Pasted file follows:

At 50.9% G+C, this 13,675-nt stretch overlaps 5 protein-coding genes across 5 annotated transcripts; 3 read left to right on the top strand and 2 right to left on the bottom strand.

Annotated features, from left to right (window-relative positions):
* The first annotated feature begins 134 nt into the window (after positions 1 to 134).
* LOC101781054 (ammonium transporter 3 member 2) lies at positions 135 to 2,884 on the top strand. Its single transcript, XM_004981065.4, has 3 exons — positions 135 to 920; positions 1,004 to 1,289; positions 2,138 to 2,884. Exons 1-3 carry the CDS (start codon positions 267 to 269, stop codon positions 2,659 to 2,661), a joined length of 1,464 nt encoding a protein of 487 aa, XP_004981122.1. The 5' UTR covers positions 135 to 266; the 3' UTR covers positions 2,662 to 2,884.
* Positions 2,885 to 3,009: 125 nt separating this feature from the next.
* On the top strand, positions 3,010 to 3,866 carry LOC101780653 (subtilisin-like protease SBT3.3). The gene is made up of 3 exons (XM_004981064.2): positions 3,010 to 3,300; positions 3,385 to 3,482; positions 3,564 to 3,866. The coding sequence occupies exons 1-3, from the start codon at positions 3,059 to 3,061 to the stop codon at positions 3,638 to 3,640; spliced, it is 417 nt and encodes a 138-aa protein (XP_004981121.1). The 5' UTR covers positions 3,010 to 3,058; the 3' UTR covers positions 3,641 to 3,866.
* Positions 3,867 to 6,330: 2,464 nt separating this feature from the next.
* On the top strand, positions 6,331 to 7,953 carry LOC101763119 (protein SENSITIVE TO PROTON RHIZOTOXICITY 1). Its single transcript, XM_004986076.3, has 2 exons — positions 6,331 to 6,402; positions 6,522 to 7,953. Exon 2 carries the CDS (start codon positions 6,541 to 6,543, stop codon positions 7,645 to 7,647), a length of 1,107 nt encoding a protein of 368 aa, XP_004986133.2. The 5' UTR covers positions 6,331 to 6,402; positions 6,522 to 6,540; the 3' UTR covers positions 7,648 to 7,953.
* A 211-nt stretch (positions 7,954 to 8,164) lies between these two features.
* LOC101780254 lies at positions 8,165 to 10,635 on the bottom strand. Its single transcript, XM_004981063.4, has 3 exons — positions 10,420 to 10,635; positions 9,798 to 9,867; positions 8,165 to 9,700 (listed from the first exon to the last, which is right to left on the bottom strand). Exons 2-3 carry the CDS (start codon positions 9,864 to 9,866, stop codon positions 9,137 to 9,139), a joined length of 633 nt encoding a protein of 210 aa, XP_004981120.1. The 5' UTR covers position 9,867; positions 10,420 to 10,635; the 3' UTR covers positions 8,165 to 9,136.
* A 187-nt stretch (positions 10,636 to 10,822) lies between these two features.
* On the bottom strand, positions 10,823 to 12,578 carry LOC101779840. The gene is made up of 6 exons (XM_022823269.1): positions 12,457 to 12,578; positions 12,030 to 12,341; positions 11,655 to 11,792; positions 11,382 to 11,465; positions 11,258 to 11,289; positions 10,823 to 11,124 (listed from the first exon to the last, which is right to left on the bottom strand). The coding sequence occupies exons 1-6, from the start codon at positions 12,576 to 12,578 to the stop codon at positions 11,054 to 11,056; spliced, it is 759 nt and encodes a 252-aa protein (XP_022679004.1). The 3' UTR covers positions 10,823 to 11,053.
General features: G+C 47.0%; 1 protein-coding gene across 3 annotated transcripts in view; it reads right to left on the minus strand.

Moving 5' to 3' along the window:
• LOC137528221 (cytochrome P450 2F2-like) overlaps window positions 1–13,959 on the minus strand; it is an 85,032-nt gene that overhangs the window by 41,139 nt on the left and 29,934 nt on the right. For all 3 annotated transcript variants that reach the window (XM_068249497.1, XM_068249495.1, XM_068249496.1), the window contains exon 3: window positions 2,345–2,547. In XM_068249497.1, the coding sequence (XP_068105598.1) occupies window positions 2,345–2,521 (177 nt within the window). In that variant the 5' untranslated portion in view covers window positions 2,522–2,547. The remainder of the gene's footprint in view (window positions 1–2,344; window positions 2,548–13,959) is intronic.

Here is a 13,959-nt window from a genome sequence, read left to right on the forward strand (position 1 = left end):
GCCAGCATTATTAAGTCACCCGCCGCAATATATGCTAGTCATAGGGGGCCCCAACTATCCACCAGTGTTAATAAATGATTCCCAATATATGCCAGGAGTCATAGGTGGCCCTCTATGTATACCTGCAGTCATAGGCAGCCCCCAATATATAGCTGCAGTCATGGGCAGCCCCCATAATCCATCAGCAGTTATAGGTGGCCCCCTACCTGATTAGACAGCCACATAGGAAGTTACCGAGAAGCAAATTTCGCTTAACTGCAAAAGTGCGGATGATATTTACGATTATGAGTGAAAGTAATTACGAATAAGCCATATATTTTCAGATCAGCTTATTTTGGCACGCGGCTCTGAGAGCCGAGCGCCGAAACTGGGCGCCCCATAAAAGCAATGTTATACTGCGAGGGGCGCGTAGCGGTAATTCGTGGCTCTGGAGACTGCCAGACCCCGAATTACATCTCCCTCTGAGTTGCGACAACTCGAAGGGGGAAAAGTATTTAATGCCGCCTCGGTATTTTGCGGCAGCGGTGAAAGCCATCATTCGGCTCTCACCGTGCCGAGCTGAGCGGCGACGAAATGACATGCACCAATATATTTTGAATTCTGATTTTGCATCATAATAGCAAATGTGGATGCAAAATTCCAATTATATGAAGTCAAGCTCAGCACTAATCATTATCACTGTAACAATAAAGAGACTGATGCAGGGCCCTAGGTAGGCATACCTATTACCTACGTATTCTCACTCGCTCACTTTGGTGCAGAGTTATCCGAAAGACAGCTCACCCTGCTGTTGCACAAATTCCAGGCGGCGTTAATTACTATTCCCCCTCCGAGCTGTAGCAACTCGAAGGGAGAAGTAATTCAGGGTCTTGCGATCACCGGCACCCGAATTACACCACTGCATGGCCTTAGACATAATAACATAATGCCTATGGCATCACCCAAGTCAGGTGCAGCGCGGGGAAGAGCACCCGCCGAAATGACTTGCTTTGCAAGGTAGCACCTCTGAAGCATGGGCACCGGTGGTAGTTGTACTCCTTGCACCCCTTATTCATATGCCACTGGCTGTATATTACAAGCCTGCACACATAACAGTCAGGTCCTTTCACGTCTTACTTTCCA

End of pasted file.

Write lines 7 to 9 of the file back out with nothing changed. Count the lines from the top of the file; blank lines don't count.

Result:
* Positions 3,867 to 6,330: 2,464 nt separating this feature from the next.
* On the top strand, positions 6,331 to 7,953 carry LOC101763119 (protein SENSITIVE TO PROTON RHIZOTOXICITY 1). Its single transcript, XM_004986076.3, has 2 exons — positions 6,331 to 6,402; positions 6,522 to 7,953. Exon 2 carries the CDS (start codon positions 6,541 to 6,543, stop codon positions 7,645 to 7,647), a length of 1,107 nt encoding a protein of 368 aa, XP_004986133.2. The 5' UTR covers positions 6,331 to 6,402; positions 6,522 to 6,540; the 3' UTR covers positions 7,648 to 7,953.
* A 211-nt stretch (positions 7,954 to 8,164) lies between these two features.